Hospitals, like so many tragedies, became epicentres of the grieving. The scene around the American University of Beirut Medical Centre was one of trauma. Victims lined the pavements next to relatives. Some were crying in pain, others were crying for the loss of their loved ones.

A helicopter puts out a fire at the scene of the explosion at the port of Lebanon's capital Beirut on August 4, 2020. AFP

Smoke billows from an area of a large explosion that rocked the harbor area of Beirut, Lebanon. EPA

The aftermath of blast in Beirut. Sunniva Rose/ The National

The scene of the explosion that rocked Beirut. AFP

The harbor area with smoke billowing from an area of the explosion, Beirut, Lebanon. EPA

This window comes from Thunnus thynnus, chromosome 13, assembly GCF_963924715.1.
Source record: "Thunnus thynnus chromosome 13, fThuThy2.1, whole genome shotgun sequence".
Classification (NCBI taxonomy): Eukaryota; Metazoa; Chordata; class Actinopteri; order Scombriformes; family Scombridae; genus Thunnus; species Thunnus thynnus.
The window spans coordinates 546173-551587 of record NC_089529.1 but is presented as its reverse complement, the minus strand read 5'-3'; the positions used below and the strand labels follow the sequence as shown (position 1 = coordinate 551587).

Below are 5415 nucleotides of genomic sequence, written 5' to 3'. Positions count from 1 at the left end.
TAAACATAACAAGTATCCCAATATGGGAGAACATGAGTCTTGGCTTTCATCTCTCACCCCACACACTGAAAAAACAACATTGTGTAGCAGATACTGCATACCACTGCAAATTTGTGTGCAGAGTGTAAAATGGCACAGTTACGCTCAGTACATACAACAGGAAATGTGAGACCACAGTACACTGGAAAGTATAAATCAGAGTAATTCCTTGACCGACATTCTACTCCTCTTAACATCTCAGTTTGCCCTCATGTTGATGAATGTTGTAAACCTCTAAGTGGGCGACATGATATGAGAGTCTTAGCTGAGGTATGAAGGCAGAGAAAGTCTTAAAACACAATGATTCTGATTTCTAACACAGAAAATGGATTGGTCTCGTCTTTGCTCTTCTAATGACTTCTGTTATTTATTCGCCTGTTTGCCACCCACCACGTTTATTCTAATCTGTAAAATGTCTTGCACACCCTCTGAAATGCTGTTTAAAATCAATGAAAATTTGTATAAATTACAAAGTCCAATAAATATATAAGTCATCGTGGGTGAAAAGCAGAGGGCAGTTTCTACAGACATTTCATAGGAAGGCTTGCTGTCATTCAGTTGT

A man reacts at the scene of an explosion at the port in Lebanon's capital Beirut. AFP

The scene of the explosion at the port in Beirut. AFP

The scene of the explosion at the port in Beirut. AFP

The scene of the explosion in Beirut. AFP

People gather near the scene of the explosion in Beirut. AFP

The scene of the blast in Beirut. AFP

The scene of the explosion in Beirut. AFP

A wounded man is checked by a fireman near the scene of the explosion in Beirut. AFP

A resident stands in the street by a destroyed car, following the explosion nearby at the Port of Beirut. Bloomberg

Smoke rises after the explosion was heard in Beirut. Reuters

Firefighters spray water at a fire after the explosion in Beirut. Reuters

People walk at scene of the explosion in Beirut. AFP

The blast at Beirut port. Twitter/ @borzou

Army personnel around entrance to port.

The aftermath of the blast in Beirut. Sunniva Rose/ The National